A religious habit is a distinctive set of religious clothing worn by members of a religious order. Traditionally some plain garb recognizable as a religious habit has also been worn by those leading the religious eremitic and anchoritic life, although in their case without conformity to a particular uniform style.
Sanskara are rites of passage in a human being's life described in ancient Sanskrit texts, as well as a concept in the karma theory of Indian philosophies. The word literally means "putting together, making perfect, getting ready, to prepare", or "a sacred or sanctifying ceremony" in ancient Sanskrit and Pali texts of India.
The Chudakarana or the Mundana, is the eighth of the sixteen Hindu saṃskāras (sacraments), in which a child receives their first haircut.
Judaism prohibits shaving with a razor on the basis of a rabbinic interpretation of Leviticus 19:27, which states, "You shall not round off the side-growth on your head, or destroy the side-growth of your beard." The Mishnah interprets this as a prohibition on using a razor on the beard. This prohibition is further expanded upon in kabbalistic literature. The halakhic prohibition applies to shaving off the pe'ot (sidelocks) and corners of the beard by means of a razor.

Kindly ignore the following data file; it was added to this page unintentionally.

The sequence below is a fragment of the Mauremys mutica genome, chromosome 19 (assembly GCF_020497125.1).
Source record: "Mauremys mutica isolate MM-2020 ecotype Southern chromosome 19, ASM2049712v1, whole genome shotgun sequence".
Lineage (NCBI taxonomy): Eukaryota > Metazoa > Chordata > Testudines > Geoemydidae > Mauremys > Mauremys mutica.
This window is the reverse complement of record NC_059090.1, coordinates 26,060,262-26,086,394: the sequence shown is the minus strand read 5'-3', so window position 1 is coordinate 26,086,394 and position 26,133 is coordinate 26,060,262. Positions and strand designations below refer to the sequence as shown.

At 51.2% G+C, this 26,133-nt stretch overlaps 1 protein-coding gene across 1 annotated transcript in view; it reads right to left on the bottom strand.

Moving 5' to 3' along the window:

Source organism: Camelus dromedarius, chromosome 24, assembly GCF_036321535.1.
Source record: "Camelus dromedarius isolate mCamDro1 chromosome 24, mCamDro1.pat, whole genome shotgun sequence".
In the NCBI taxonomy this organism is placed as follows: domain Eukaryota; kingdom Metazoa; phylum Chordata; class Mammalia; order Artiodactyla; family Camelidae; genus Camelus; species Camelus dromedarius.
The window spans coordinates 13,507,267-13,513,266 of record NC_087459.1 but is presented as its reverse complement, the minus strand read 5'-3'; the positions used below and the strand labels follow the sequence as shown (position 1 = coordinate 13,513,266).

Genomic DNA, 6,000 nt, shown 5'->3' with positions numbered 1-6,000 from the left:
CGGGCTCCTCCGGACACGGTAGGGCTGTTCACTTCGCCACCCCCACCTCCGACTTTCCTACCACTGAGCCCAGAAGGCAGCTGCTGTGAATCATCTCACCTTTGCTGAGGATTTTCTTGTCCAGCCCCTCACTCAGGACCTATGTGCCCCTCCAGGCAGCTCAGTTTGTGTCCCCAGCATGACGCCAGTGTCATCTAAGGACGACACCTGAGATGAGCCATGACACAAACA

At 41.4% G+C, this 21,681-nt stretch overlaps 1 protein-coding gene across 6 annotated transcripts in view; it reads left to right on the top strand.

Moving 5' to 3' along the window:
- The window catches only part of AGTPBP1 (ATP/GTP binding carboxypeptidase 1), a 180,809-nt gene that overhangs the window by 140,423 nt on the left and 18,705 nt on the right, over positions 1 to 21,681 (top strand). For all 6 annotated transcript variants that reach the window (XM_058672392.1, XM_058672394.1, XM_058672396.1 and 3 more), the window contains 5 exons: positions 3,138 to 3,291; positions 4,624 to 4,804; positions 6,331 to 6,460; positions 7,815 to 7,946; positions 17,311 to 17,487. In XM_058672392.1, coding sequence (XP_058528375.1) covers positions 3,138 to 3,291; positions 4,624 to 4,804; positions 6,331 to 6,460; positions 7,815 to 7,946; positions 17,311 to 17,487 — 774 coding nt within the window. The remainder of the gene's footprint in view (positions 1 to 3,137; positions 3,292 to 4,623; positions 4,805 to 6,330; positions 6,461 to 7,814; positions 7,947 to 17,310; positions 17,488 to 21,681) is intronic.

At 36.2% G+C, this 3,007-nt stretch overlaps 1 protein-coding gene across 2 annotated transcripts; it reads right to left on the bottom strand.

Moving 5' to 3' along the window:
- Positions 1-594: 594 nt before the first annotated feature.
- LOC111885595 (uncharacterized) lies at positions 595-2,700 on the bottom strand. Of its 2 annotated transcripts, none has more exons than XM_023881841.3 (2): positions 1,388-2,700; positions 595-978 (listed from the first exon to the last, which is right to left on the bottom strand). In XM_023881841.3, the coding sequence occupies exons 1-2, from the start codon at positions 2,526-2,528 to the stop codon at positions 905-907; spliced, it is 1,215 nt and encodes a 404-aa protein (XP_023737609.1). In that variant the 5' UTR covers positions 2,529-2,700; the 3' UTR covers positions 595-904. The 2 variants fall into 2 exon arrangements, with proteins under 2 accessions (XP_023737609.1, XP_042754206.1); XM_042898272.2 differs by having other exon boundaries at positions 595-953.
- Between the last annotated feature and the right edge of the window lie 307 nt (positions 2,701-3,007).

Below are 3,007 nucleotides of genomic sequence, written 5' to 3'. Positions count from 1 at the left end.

The degrees of Eastern Orthodox and Eastern Catholic monasticism are the stages an Eastern Orthodox monk or nun passes through in their religious vocation.
Simantonnayana is the third of the 16 saṃskāras in the ancient texts of Hinduism. It is observed in the last trimester of pregnancy to wish for safe delivery and is similar to a baby shower.
The Orthodox Church of the Gauls is a self-governing Orthodox church comprising two dioceses. It was formed in 2006 with a mission to return the Orthodox Christian faith to people of western lands, particularly through the use of restored forms of ancient Gallican worship. The OCG is part of the Communion of Western Orthodox Churches, and its primate is Bishop Gregory (Mendez), the Bishop of Arles and the abbot of the Monastery of St Michael and St Martin near Luzé in the Touraine region of France.
Kagganapalli Radha Devi is an Indian activist who successfully protested against a Hindu temple who would only employ male barbers. The Venkateswara Temple, Tirumala, which gathers over a ton of hair every day, agreed to also employ female barbers to carry out the ritual tonsuring. Devi received the Nari Shakti Puraskar in recognition of her work.
The traditional custom of tonsures performed at Tirumalai as religious ceremony can not be viewed upon as a custom of the Brahmanic [Hindu] religion.